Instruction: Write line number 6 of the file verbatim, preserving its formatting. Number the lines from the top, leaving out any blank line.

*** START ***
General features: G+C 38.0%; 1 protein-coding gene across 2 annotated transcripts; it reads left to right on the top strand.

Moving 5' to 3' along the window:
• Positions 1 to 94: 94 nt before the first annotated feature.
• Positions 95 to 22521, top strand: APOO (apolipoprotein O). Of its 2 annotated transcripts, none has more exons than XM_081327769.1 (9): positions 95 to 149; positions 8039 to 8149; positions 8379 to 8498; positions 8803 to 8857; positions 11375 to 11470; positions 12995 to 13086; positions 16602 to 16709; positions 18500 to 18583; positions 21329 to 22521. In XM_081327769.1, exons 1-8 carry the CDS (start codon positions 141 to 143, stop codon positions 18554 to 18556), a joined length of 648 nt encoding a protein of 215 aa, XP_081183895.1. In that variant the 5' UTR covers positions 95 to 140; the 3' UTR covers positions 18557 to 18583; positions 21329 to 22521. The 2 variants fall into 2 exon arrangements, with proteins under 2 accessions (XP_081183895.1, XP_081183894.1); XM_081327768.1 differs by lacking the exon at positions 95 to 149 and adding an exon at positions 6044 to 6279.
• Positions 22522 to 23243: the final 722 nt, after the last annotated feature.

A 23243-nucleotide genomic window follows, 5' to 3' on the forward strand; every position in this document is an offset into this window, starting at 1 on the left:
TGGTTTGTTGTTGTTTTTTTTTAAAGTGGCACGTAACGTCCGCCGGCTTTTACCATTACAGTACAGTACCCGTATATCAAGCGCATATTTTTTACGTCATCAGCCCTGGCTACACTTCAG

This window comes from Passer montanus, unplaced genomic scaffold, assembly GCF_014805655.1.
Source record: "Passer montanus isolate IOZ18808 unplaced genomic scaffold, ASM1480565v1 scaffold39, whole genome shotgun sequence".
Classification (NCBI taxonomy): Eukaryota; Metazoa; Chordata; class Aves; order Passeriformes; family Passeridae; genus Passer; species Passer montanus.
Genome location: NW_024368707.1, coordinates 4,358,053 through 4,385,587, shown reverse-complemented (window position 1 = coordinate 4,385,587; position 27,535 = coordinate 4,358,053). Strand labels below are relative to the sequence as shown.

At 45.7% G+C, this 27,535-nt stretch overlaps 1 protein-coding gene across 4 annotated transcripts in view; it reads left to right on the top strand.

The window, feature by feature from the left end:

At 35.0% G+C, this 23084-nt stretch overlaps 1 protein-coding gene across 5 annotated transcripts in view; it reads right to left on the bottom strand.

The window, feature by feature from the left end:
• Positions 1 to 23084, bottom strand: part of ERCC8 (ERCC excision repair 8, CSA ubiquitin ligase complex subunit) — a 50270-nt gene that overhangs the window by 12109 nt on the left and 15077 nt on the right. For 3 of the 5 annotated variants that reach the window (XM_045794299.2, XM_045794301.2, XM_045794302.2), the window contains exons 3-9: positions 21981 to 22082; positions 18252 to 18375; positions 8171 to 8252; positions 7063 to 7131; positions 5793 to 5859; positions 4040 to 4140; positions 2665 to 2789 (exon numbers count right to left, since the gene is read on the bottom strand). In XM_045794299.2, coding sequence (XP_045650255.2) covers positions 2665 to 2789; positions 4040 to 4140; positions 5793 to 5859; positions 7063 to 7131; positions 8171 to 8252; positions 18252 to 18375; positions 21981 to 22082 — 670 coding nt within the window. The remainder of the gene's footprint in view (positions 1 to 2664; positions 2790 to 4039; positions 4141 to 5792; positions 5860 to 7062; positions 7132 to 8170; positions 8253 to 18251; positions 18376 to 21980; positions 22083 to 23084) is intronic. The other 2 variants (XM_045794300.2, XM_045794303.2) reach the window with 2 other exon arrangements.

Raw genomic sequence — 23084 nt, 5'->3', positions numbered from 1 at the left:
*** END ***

A 23243-nucleotide genomic window follows, 5' to 3' on the forward strand; every position in this document is an offset into this window, starting at 1 on the left: